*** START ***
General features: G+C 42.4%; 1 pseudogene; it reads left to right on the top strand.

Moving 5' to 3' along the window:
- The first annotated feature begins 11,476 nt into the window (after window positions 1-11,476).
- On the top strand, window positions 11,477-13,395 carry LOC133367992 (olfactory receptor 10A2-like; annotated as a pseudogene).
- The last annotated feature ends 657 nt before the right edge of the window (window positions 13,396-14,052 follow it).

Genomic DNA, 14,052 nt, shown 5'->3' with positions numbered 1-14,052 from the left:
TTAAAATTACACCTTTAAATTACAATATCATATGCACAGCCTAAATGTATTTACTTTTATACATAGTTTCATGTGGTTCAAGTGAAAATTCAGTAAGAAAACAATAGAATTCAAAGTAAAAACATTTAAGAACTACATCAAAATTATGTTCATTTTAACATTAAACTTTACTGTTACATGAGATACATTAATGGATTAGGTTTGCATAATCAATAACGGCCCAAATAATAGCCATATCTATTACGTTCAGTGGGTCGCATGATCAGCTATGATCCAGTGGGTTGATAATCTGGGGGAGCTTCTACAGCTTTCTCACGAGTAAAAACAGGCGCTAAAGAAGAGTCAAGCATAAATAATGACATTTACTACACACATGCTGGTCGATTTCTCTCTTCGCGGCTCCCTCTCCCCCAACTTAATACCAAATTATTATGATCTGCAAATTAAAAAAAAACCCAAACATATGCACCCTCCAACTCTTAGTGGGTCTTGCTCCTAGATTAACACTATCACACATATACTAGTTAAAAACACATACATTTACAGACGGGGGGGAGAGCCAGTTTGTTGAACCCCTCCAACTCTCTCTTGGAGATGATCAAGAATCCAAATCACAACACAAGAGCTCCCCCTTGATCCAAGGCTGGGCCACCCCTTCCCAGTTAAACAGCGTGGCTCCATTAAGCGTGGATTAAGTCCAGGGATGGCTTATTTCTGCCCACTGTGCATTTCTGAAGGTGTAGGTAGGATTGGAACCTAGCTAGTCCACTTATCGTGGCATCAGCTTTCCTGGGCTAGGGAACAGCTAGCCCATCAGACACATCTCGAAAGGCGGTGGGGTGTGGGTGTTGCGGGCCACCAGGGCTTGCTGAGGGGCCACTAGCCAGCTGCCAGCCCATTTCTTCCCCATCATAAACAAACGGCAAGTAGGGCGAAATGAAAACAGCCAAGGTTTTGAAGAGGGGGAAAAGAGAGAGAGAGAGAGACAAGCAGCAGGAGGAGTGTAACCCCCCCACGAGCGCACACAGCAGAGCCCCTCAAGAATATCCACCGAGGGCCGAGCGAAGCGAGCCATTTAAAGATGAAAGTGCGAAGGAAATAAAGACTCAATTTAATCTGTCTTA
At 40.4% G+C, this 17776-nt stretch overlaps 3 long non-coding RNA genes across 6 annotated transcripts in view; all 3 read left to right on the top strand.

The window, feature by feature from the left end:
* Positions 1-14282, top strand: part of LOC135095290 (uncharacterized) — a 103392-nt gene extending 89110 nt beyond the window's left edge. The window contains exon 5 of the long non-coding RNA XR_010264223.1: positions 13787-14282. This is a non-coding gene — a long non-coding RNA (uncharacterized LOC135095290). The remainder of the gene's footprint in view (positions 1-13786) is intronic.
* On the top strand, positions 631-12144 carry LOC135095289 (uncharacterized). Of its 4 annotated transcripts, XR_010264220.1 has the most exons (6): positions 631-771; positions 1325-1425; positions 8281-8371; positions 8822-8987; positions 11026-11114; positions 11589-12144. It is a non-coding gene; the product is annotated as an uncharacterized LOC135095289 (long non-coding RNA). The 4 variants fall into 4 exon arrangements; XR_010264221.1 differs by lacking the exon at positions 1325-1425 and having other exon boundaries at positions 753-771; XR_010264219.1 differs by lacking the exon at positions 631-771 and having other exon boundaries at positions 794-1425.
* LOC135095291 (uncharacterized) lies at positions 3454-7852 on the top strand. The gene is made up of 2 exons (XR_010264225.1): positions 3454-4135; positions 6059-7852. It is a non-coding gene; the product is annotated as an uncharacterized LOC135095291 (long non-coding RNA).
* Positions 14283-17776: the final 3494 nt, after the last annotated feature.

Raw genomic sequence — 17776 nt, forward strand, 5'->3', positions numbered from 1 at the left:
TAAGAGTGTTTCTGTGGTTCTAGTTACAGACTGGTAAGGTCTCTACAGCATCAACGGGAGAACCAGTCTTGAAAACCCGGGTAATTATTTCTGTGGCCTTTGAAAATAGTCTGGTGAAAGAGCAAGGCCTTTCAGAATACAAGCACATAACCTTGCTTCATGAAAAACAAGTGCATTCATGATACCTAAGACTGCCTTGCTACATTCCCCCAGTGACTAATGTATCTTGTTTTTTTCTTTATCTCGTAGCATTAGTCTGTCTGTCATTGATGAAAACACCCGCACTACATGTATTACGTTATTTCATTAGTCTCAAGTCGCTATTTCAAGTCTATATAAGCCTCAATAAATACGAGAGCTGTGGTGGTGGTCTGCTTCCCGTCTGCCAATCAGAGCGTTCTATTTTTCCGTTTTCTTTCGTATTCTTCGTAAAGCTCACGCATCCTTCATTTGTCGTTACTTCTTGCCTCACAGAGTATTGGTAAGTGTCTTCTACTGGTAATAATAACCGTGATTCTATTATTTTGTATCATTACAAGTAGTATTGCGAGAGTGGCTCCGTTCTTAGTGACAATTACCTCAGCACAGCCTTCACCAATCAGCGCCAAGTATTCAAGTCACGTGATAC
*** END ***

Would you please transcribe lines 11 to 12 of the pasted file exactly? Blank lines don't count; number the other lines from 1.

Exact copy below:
* On the top strand, positions 631-12144 carry LOC135095289 (uncharacterized). Of its 4 annotated transcripts, XR_010264220.1 has the most exons (6): positions 631-771; positions 1325-1425; positions 8281-8371; positions 8822-8987; positions 11026-11114; positions 11589-12144. It is a non-coding gene; the product is annotated as an uncharacterized LOC135095289 (long non-coding RNA). The 4 variants fall into 4 exon arrangements; XR_010264221.1 differs by lacking the exon at positions 1325-1425 and having other exon boundaries at positions 753-771; XR_010264219.1 differs by lacking the exon at positions 631-771 and having other exon boundaries at positions 794-1425.
* LOC135095291 (uncharacterized) lies at positions 3454-7852 on the top strand. The gene is made up of 2 exons (XR_010264225.1): positions 3454-4135; positions 6059-7852. It is a non-coding gene; the product is annotated as an uncharacterized LOC135095291 (long non-coding RNA).